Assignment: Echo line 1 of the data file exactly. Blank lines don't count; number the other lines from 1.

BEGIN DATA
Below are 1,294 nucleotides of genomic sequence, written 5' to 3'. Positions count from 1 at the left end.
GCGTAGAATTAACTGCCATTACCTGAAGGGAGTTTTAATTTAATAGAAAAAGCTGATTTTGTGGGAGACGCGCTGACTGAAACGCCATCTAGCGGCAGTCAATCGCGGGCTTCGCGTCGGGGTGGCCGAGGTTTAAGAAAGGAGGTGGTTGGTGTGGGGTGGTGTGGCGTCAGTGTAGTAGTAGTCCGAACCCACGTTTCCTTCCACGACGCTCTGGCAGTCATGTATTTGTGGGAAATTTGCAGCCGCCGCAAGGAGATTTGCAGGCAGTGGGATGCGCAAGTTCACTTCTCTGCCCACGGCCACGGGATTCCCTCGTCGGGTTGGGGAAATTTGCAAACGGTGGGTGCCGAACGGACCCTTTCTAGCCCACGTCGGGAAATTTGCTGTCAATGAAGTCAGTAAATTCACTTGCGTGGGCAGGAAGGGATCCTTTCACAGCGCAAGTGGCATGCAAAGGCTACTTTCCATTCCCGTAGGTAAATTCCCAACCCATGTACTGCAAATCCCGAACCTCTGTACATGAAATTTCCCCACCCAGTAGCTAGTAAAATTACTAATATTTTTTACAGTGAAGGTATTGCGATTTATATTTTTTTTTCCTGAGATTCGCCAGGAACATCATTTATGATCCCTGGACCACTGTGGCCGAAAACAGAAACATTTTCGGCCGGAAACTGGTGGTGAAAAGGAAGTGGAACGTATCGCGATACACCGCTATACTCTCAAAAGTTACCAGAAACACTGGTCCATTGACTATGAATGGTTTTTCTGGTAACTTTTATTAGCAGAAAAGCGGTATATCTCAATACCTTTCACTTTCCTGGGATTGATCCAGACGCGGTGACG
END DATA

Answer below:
Below are 1,294 nucleotides of genomic sequence, written 5' to 3'. Positions count from 1 at the left end.